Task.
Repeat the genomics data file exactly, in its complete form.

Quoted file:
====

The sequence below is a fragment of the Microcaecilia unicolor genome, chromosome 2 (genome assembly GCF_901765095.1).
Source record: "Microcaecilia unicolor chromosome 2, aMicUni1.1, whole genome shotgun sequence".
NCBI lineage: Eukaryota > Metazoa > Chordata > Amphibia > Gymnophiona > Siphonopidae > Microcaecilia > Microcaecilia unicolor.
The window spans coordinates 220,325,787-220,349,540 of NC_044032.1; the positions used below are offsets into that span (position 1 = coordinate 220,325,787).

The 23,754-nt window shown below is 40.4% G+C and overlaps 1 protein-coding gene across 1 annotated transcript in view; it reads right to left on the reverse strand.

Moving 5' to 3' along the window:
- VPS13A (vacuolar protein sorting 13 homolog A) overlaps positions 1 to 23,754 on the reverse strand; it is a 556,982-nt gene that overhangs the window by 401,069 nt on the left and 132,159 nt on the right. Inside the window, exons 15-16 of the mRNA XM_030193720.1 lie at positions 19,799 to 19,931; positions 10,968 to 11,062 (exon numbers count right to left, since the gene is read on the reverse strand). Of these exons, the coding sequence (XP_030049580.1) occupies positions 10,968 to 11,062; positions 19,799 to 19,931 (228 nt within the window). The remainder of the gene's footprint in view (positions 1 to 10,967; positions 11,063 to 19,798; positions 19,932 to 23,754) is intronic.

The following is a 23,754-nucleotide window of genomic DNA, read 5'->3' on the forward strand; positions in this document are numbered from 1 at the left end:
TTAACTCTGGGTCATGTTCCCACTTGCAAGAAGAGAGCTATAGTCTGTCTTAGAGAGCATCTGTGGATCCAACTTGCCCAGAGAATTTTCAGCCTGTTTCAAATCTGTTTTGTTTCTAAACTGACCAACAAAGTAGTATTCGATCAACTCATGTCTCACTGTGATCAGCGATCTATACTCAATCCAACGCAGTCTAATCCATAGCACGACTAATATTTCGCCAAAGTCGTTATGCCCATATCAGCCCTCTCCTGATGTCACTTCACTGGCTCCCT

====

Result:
The sequence below is a fragment of the Microcaecilia unicolor genome, chromosome 2 (genome assembly GCF_901765095.1).
Source record: "Microcaecilia unicolor chromosome 2, aMicUni1.1, whole genome shotgun sequence".
NCBI lineage: Eukaryota > Metazoa > Chordata > Amphibia > Gymnophiona > Siphonopidae > Microcaecilia > Microcaecilia unicolor.
The window spans coordinates 220,325,787-220,349,540 of NC_044032.1; the positions used below are offsets into that span (position 1 = coordinate 220,325,787).

The 23,754-nt window shown below is 40.4% G+C and overlaps 1 protein-coding gene across 1 annotated transcript in view; it reads right to left on the reverse strand.

Moving 5' to 3' along the window:
- VPS13A (vacuolar protein sorting 13 homolog A) overlaps positions 1 to 23,754 on the reverse strand; it is a 556,982-nt gene that overhangs the window by 401,069 nt on the left and 132,159 nt on the right. Inside the window, exons 15-16 of the mRNA XM_030193720.1 lie at positions 19,799 to 19,931; positions 10,968 to 11,062 (exon numbers count right to left, since the gene is read on the reverse strand). Of these exons, the coding sequence (XP_030049580.1) occupies positions 10,968 to 11,062; positions 19,799 to 19,931 (228 nt within the window). The remainder of the gene's footprint in view (positions 1 to 10,967; positions 11,063 to 19,798; positions 19,932 to 23,754) is intronic.

The following is a 23,754-nucleotide window of genomic DNA, read 5'->3' on the forward strand; positions in this document are numbered from 1 at the left end:
TTAACTCTGGGTCATGTTCCCACTTGCAAGAAGAGAGCTATAGTCTGTCTTAGAGAGCATCTGTGGATCCAACTTGCCCAGAGAATTTTCAGCCTGTTTCAAATCTGTTTTGTTTCTAAACTGACCAACAAAGTAGTATTCGATCAACTCATGTCTCACTGTGATCAGCGATCTATACTCAATCCAACGCAGTCTAATCCATAGCACGACTAATATTTCGCCAAAGTCGTTATGCCCATATCAGCCCTCTCCTGATGTCACTTCACTGGCTCCCT